Employees in America’s courts are bound by strict confidentiality rules because of the nature of the work they perform; and because the judiciary itself is subject to unique rules and pressures these employees are not protected under Title VII of the Civil Rights Act. In theory, the Judiciary has robust systems in place to police harassment in judges’ chambers, but as the #MeToo movement continues to gain steam and women who have endured harassment feel more empowered to speak out, it has become clear that those systems are inadequate.

In response to the increase in reports of harassment, Congress proposed the Judicial Accountability Act, legislation that would reform the reporting process to grant greater protection to whistleblowers and those who report workplace harassment. The Judiciary has opposed that legislation, arguing that the reporting processes that are in place offer adequate protection, even though those processes are difficult to navigate, vary from circuit to circuit, and have been identified as an obstacle by numerous women who have recently come forward with allegations of abusive and harassing behavior by judges.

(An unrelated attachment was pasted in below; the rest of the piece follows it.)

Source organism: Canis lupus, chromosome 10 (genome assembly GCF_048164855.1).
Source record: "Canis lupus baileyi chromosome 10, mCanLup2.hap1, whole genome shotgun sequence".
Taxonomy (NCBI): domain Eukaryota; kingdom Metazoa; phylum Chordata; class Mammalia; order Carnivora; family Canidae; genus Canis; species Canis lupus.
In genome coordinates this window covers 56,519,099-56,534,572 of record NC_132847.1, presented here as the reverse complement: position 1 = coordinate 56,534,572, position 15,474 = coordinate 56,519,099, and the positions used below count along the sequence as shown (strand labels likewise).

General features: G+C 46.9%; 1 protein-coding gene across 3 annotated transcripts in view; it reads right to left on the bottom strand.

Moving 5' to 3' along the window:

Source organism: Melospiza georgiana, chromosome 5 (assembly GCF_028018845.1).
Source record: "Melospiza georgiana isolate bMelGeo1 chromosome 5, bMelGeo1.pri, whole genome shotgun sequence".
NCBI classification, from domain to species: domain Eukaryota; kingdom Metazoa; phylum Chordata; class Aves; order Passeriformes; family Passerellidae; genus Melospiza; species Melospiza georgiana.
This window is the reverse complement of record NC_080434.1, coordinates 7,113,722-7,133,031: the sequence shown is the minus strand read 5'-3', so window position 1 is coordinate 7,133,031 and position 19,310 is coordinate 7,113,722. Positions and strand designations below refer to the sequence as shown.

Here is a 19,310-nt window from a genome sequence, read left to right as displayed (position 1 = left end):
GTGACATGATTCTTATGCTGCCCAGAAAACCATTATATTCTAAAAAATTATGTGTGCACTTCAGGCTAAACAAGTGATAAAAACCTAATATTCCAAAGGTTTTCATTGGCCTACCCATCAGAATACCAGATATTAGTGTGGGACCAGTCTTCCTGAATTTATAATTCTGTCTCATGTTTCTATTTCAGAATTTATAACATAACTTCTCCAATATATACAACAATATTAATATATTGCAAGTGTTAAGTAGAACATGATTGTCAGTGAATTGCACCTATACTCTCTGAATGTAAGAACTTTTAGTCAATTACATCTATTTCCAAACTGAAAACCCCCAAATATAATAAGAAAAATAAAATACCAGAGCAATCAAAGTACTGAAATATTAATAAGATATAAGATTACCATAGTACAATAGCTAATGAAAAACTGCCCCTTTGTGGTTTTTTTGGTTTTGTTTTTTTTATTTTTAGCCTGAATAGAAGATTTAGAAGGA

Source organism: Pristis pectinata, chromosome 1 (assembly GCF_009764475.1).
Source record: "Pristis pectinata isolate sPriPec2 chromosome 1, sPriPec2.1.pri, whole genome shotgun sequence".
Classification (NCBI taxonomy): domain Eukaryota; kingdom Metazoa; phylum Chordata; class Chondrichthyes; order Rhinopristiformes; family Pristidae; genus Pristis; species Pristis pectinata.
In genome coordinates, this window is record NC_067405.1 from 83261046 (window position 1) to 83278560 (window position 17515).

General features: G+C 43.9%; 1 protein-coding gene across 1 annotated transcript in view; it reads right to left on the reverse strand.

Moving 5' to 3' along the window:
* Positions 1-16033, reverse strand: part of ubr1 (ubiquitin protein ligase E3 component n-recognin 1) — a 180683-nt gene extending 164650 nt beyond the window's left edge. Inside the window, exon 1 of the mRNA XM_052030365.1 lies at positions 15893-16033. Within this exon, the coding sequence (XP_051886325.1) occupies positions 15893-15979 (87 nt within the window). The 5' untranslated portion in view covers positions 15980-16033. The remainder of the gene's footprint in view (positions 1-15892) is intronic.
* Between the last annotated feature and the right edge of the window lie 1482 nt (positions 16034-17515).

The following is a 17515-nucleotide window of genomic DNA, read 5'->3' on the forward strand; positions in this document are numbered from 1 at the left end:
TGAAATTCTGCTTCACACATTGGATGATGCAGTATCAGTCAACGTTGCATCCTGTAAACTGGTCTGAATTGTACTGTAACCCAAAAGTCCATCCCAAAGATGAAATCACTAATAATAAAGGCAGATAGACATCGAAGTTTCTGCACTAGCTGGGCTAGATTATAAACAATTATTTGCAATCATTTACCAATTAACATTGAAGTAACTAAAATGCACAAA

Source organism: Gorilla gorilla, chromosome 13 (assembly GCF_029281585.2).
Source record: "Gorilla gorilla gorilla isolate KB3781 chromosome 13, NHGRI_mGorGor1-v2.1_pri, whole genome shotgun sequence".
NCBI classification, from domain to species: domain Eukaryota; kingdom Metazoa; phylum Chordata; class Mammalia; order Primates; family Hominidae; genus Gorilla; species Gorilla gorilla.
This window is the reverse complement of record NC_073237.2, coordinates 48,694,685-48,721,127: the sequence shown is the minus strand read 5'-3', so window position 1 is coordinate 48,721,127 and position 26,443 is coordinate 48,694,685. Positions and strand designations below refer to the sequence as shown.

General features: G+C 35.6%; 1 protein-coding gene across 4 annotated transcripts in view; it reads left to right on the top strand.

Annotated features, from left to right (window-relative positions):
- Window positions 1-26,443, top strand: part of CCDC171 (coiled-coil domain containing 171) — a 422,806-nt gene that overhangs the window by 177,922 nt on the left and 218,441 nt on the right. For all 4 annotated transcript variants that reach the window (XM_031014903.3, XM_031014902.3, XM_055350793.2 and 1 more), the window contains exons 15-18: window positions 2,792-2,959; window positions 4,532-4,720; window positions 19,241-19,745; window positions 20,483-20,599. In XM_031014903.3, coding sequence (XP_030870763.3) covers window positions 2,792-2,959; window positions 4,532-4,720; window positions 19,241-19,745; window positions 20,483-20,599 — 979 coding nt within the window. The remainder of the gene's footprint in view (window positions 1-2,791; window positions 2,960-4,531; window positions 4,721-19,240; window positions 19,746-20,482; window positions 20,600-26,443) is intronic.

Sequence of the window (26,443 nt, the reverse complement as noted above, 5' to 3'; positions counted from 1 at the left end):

The result is that judicial employees who experience harassment have to determine on their own how to balance their jobs’ confidentiality requirements with their own rights to a healthy and safe workplace, in a system that remains biased, both culturally and institutionally, in favor of protecting the reputation of the Courts. Navigating that system requires the assistance of an attorney with significant experience, since the reporting process can be quirky and inconsistent.

For a deeper understanding of the reform efforts currently underway as a result of #MeToo, and of the roadblocks that still exist, read this excellent article. If you have experienced harassment while working as a judicial employee, the attorneys at Napoli Shkolnik have the experience to assess your case and represent you through the complex reporting process.